Maroantsetra – Tana
Today we will leave the lodge and travel to the town and the airport to catch our return flight back to the capital. On arrival we will then be taken to our hotel for the night.
This morning you set off east towards the Pangalanes Canals on the east coast (5-6 hours). Once you get to the coast you will have lunch and then take a boat trip along the lagoons and network of waterways until you arrive at the private reserve of Palmarium.
The rest of the day is yours at leisure to relax and enjoy the lemurs that live (semi-wild) in the trees around the lodge (the lodge has various introduced species) or maybe pop down to the lake for a refreshing dip! At 17:30 you can book on a tour to the nearby island where there is a small population of reintroduced aye ayes (additional cost paid direct to the lodge – not very much).
The island the aye-ayes live is called Ankanin’ny Nofy and is around 1 hour boat ride from the lodge. The history of the aye-ayes here is that a number of years ago local people found 2 aye-ayes living in the forests around their village (where the island now is) and they mentioned it to the reserve. As aye-ayes are killed for superstitious reasons by many local people in Madagascar the reserve wanted to protect them. So the reserve bought the forest that the aye-ayes were living in and cut the forest off from the rest of the mainland. The island was made with a small channel (around 2-3m wide and 1-2m deep) to that local people left them alone. Since them more and more aye-ayes were found and captured from certain deaths and brought here. They had so far rescued 4 aye-ayes in addition to the two which were here originally. This population has been living free and wild since then in their own private forest. They have bred and there is now a 7th aye-aye on the island.
For tourism the aye-ayes are fed every day in the evening, coconuts and bananas (a small amount and not the total amount of food needed for them to survive) is provided so that people can see these incredible animals up close for around 1 hour before the island is deserted by all people.
This morning you will leave Palmarium and then get the boat back to the vehicle and from there begin your drive to another town called Antsirabe (5-6 hours). You will be taken to the hotel for the afternoon / evening so you can rest and freshen up.
Today you make an early start for the drive to the south (approximately 3 hours drive) in the direction of Ambalavao and a special reserve, run and managed by the local community of Anja. Here you should be able to spot troupes of ring-tailed lemurs in their natural habitat. This is the closest naturally occurring population of ring-tailed lemurs still around to the centre of the island. You will spend some time with the lemurs and also exploring the rocky escarpment here with local guides and then afterwards head back north to overnight back at the hotel in Antsirabe. There are no good accommodation options around Anja and we have a long journey tomorrow and so it is best to be staying at Antsirabe today.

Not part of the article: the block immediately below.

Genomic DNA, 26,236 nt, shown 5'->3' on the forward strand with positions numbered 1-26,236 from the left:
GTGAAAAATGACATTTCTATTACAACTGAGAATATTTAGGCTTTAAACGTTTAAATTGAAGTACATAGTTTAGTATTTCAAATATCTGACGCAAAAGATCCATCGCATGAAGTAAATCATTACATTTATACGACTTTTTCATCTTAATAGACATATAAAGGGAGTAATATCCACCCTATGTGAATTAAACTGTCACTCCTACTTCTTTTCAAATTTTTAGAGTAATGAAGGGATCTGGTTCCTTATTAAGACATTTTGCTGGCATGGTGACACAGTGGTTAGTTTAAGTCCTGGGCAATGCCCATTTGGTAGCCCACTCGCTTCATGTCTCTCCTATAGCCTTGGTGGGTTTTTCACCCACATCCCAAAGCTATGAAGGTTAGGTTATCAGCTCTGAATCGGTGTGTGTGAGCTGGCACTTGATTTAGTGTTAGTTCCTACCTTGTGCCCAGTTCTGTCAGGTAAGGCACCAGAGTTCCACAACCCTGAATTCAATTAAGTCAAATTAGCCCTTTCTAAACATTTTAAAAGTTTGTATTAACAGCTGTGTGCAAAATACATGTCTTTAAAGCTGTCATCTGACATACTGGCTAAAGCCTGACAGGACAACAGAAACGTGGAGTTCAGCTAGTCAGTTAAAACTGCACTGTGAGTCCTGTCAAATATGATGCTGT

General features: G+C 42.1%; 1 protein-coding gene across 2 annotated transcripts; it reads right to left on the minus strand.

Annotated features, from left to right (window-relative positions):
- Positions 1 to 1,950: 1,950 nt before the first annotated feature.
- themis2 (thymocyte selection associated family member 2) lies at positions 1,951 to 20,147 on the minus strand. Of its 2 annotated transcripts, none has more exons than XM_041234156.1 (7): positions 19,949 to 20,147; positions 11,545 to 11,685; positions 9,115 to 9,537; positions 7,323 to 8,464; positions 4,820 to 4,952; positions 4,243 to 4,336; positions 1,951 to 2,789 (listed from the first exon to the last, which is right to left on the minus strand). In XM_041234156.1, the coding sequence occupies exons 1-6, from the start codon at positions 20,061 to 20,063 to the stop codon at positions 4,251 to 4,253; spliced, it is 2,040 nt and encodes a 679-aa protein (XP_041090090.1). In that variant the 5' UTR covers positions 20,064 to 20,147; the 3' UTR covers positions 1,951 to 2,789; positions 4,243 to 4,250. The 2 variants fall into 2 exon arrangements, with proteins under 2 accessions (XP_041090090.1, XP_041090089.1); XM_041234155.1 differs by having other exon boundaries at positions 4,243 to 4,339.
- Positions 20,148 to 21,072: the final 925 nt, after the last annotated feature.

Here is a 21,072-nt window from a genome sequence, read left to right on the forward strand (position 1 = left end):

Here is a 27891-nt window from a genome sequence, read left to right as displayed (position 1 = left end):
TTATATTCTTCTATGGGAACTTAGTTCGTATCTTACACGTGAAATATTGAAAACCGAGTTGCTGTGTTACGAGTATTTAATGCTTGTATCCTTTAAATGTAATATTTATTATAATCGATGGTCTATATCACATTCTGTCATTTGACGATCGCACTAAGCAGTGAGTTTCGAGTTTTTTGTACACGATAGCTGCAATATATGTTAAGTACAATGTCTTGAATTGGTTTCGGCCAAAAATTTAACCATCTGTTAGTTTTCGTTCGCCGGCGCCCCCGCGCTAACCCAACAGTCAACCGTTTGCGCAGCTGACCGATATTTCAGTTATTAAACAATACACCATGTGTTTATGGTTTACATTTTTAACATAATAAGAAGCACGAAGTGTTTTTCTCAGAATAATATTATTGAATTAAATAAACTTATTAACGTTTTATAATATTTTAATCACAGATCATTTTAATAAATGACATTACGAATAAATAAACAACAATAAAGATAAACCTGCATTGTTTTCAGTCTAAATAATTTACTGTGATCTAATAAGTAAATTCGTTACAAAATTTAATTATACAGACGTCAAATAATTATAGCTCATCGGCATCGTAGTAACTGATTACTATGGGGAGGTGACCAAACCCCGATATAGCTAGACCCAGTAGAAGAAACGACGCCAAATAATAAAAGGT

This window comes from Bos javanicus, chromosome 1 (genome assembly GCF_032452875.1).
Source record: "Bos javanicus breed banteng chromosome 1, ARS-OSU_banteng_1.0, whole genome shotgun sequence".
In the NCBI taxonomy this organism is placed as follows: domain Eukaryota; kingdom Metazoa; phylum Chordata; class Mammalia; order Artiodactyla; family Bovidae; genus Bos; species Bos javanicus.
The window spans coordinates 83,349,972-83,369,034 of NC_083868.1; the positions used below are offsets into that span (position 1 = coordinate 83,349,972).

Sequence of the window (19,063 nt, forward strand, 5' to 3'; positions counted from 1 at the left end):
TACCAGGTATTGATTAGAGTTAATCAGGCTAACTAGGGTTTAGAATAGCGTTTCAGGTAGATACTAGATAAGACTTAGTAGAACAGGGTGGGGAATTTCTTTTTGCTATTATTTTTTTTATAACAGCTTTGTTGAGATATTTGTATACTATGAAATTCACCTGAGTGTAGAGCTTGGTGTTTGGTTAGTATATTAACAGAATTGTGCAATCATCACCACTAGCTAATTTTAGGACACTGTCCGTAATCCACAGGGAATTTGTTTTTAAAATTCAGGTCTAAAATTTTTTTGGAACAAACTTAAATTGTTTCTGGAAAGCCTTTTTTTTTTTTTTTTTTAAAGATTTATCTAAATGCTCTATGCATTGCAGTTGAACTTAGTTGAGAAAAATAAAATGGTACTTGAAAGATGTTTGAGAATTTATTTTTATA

Antsirabe – Kirindy Reserve
This morning you will leave the town of Antsirabe and continue westward over the upland centre of Madagascar and towards the dry scrub forests of the east and in particular Kirindy Forest Reserve (~10 hours drive). Once you arrive in Kirindy you will be taken to your accommodation and after lunch you will visit the park.
The forest full of life here, however you will probably be arriving in the evening and in time for a spotlighting walk around.
You may arrive early enough to see one of the resident fossas (in recent years a small number have taken to living around the restaurant and small camp in the park and are very easy to see.
Then after dark a local guide from the park will take you for a night walk in the forest. There are many nocturnal animals around here including gray mouse lemur, western fat-tailed dwarf lemur, Coquerel’s giant mouse lemur, red-tailed sportive lemur and the world’s smallest primate the adorable and tiny Madame Berthe’s mouse lemur. Some of these species are common and easily seen, other take more time and require a little luck and patience.
Today is a full day spent in the forests of Kirindy, you will enter in the morning and afternoon (an extra night walk are possible and payable direct to the local guide – if you wish; your driver / guide will be able to make these arrangements for you). Kirindy is a dry deciduous forest and by far the best place in the whole island to observe fossa, especially during the mating time between October and December.
It also home to seven species of lemur. The most common diurnal species are the common brown lemurs and the Verreaux’s sifakas. These long-legged lemurs, white with dark patches, leap among tree trunks high in the canopy, propelled by their powerful hind legs but continually maintaining an upright posture.
There are also many reptiles around and some dry forest specialist species of birds, including hook-billed vanga and white-fronted mesia.